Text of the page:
The subject of the class is highly interdisciplinary, and I encourage each of you to select topics, readings, and assignments with your own interests in mind. The course has in the past had a theme of the "tragedy of the commons" with special focus on the coastal (marine) commons. For most of this course we will focus on the creation of a web site that presents your thinking about issues related to the tragedy of the commons. The class will debate and select a theme for this effort. Please look at the web site that was created by the class in 1998 (and also in 1996 and 1995).
Or from the Kenyon homepage, click on "Academics" then on "Academic Projects" then "Large Dams" or "The Tragedy of the Coastal Commons."
The creation of substantive written content (case studies, disciplinary perspectives, etc) is expected in the creation of this web presentation that we can share with others. There is much latitude in the selection of a specific theme for the web presentation, and this will be discussed in our first class meetings. Usually, this collaborative project is based on the work of four or five teams whose final work is then linked to that of the other teams. The final product will be graded by me, but I also allocate "points" to each team member for them to anonymously assign to their team members counting for 15-20% of the grade on the web publication. In this manner, both the product and collaborative process are graded.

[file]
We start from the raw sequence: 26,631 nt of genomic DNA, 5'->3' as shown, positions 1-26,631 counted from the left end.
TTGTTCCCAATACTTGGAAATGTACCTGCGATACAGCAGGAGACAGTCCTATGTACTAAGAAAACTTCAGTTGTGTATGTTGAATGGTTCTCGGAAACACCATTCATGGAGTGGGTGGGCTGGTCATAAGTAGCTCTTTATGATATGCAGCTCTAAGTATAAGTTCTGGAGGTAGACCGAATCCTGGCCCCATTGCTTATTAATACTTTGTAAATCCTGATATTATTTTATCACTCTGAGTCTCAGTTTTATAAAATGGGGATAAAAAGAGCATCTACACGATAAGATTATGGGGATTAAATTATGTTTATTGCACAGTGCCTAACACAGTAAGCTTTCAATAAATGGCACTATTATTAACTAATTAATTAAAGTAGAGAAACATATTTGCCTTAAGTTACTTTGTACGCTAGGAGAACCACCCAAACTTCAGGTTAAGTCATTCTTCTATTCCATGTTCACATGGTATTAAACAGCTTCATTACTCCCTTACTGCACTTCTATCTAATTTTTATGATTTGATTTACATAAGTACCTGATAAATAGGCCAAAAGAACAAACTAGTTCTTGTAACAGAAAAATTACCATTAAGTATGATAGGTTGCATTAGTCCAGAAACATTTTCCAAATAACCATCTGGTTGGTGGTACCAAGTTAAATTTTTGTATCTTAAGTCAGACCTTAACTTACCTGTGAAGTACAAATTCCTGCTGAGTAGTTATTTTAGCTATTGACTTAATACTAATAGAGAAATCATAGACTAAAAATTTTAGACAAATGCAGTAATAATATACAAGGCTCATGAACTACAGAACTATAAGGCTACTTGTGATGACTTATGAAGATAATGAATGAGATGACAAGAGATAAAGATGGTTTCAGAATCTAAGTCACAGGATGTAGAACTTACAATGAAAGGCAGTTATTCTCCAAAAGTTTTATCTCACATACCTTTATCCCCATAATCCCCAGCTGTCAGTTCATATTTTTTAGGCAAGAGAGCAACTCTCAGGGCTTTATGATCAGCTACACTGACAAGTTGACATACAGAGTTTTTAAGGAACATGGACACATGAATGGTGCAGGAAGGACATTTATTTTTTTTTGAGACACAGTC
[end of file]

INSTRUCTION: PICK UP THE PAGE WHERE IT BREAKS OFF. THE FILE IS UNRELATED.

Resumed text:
In the first two meetings of the class, we will focus on the selection of the theme for the work. Student "presentations" don't dominate the course. There is more literature to be gathered and read than we all can manage, so each of you will be expected to bring new and relevant information to the course. I may suggest some readings but these are only starting points. I want you to be able to demonstrate that you can find and review critically new material. We may have a session with a reference librarian on the use of reference materials such as Academic Universe or FirstSearch.
I hope to have one or more guest lectures brought into the classroom through the video conferencing systems.